Sign up for a COBRA extension. Under the Consolidated Omnibus Budget Reconciliation Act, you and your family have the right to extend your current health plan for up to 18 months after you are laid off.

Those are the high points; I recommend reading the whole thing.

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Tom Mangan posted at 12:06 pm December 19th, 2008 |

Cat moving 1,400 jobs to Texas from Illinois, South Carolina

UPDATE: Paul Gordon at the Journal Star reports on yesterday’s layoff news, etc.

The layoff is not connected with Caterpillar’s earlier announced decision to cease making on-highway truck engines, or to an announcement by the governor of Texas on Thursday that Caterpillar is going to build a small-engine plant in that state, transferring some work from Mossville, a Caterpillar spokesman said.

Naturally the UAW is skeptical, and as much as this “move 1,400 jobs somewhere else for fun and profit” vibe irks me, one thing must be said: The Texas project has been in the works for months and nobody imagined the economy would’ve turned this ugly by now. The coincidence makes Cat look like Scrooge painted yellow this morning, but hey, coincidences do happen.

(Some part of me pities the Texans who sold their souls and abandoned their pride to get this plant. Because Texans are such a prideful bunch.)

Last night’s post:

On the same day that 800-plus got pink-slip notices from the Mossville engine plant, word came out about a new engine plant Caterpillar is planning. It moves 1,400 jobs from Illinois and and South Carolina to a town east of San Antonio. From the Austin American-Statesman:

Caterpillar Inc., a heavy-equipment giant, is consolidating its assembly, paint and testing operations from Illinois and South Carolina to Seguin. On the economic development scorecard, the move counts as a win for Texas against Mexico and South Carolina, both of which were also competing for the facility.

“The location really just fits our long-term strategic plans,” said Kate Kenny, a spokeswoman for Caterpillar. “About 70 percent of the engines that will be manufactured there will be exported, and Seguin gives us great access to ports and interstates and other hubs.”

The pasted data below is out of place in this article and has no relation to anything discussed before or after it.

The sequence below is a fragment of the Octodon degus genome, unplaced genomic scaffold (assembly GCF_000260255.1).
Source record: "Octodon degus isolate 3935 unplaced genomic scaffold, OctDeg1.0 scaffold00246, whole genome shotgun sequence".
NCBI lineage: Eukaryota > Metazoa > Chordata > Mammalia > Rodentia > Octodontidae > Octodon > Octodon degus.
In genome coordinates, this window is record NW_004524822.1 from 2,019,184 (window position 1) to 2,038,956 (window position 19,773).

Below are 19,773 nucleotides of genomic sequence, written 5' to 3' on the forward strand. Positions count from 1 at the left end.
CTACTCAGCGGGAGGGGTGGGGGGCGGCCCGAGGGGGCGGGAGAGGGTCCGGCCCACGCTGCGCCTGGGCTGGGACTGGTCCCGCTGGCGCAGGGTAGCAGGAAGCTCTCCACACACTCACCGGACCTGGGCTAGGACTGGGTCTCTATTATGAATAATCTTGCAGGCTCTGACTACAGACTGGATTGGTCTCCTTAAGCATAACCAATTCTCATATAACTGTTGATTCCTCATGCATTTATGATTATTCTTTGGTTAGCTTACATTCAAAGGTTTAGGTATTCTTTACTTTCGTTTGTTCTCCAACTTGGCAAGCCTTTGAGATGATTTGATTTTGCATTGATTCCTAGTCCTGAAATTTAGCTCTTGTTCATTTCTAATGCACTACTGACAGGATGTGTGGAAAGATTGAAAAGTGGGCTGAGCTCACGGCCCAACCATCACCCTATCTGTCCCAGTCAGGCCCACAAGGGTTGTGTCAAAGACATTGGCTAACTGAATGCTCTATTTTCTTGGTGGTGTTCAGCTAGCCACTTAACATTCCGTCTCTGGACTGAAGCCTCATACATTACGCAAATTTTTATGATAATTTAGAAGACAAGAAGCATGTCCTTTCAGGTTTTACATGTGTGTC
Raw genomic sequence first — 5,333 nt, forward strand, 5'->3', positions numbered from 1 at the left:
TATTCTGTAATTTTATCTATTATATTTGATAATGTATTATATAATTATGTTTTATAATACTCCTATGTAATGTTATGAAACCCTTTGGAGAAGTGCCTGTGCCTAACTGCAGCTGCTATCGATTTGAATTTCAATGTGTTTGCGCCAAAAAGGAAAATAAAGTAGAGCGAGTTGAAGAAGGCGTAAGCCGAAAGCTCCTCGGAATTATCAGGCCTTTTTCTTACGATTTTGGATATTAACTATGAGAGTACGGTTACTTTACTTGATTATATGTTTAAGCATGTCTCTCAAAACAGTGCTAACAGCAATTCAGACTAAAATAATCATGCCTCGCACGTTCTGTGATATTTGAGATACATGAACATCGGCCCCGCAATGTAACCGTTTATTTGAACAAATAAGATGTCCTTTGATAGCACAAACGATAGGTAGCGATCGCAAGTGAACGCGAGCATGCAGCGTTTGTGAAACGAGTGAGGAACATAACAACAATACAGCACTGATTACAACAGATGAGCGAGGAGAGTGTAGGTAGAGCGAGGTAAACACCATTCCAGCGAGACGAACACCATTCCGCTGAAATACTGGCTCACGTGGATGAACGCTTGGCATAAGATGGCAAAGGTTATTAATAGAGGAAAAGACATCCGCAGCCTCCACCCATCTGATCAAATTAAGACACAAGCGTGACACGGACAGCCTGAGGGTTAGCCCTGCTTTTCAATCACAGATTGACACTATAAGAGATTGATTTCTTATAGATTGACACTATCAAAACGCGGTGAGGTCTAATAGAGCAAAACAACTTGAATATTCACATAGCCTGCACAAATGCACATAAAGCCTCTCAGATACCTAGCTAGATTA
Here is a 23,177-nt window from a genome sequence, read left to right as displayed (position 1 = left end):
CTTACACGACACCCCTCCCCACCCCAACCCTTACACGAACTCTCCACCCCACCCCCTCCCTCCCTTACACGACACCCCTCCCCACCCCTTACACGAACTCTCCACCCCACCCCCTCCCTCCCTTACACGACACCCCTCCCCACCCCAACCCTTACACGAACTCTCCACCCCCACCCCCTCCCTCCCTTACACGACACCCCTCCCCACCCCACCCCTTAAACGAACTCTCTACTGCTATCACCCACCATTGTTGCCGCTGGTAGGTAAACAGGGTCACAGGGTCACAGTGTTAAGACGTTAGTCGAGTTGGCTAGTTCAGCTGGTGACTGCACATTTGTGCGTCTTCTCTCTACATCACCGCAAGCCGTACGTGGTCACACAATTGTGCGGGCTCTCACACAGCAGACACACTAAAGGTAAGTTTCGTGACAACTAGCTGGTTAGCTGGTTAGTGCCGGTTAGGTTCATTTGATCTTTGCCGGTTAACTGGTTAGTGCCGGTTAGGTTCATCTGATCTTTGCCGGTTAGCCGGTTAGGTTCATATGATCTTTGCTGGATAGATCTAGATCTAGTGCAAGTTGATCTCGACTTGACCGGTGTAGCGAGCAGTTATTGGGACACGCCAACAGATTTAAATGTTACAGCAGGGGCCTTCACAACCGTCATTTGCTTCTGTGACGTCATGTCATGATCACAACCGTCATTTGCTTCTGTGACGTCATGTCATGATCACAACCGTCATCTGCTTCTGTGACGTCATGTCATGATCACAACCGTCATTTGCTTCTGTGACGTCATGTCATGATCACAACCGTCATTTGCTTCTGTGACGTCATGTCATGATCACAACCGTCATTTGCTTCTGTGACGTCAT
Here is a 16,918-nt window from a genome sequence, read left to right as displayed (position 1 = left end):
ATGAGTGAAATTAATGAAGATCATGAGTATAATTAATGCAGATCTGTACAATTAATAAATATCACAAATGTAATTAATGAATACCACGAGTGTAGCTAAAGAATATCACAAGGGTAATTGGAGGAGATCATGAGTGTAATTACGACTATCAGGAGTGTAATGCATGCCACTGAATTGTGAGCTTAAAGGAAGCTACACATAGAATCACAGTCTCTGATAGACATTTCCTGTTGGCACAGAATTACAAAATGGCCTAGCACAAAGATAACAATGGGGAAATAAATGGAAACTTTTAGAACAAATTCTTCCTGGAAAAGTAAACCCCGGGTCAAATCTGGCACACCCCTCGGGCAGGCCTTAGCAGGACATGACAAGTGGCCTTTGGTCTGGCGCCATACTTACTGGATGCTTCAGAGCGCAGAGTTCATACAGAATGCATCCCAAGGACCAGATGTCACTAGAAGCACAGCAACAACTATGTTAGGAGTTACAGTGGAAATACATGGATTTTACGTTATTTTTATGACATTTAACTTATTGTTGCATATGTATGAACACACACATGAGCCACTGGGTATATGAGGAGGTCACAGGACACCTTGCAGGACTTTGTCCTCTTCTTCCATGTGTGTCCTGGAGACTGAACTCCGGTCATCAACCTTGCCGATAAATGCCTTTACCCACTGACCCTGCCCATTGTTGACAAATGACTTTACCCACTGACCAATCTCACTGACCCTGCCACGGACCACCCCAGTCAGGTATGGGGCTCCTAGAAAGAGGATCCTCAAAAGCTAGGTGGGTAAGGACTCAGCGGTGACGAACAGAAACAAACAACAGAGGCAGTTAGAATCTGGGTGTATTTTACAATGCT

Seguin is on Interstate 10 and near Interstate 35, and it is about 30 miles northeast of San Antonio and about 50 miles south of Austin. The ports of Houston and Corpus Christi are about an equal distance away. And when construction of Texas 130 is completed, the city will mark one end of the highway.

The state’s offering is the biggest Texas Enterprise Fund investment this year. In previous years, the fund has granted $50 million to companies such as Texas Instruments. The Texas Enterprise Fund was created in 2003 at the urging of Gov. Rick Perry and was funded through the Texas Legislature in 2005 and 2007.

This item says it’ll generate $170 million in capital investment. Well, at least they’re not pouring it into credit default swaps. Next on my to-do list: see how many millions Texas will give me to move my blog headquarters to a flat above an ultra-hip Austin watering hole. I love that song about going home with the armadillo.

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Tom Mangan posted at 12:07 am December 19th, 2008 |

Over 800 to be laid off from Cat’s Mossville plant

Reuters reports:

Caterpillar Inc. said on Thursday it would lay off hundreds of workers at an engine factory early next year in response to what it called a significant drop in demand for the plant’s products.

The company said that it had notified 814 workers at its Mossville, Illinois engine assembly. The layoffs are to take effect February 23, 2009 and last “indefinitely.”

The plant makes diesel powerplants used in commercial trucks made by companies like Paccar Inc (PCAR.O: Quote, Profile, Research, Stock Buzz) and Navistar International Corp (NAV.N: Quote, Profile, Research, Stock Buzz) as well as some of Caterpillar’s own earth-m

Tough times indeed. On a personal note, my Uncle Harold worked as an engineer at Mossville for decades. The dad of my best friend in grade school was a plant superintendent there.

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Tom Mangan posted at 1:03 pm December 18th, 2008 |

Layoffs in the Research Triangle?

TV station in the Raleigh-Durham region of North Carolina reports:

Clayton, N.C. — Days after the Caterpillar plant in Johnston County announced plans to expand its facility and employ about 300 people, there is now talk of layoffs.

Although plant officials would not comment Thursday morning, Johnston County deputies on site said they were called to the plant to help with any problems that might arise because of “numerous layoffs.”

And here I thought the idea of building plants down South was to avoid labor difficulties that require calling the cops.

More from the Raleigh News & Observer

The plant, which employs about 800, was slated to be furloughed for 10 days as part of a broader effort to reduce production and costs at the company, which makes earth-moving equipment.

Caterpillar also is cutting contract workers at many of its facilities, including the Clayton plant.

I know, Cat just wants them to spend more time with their families at the holidays.

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Tom Mangan posted at 11:45 am December 18th, 2008 |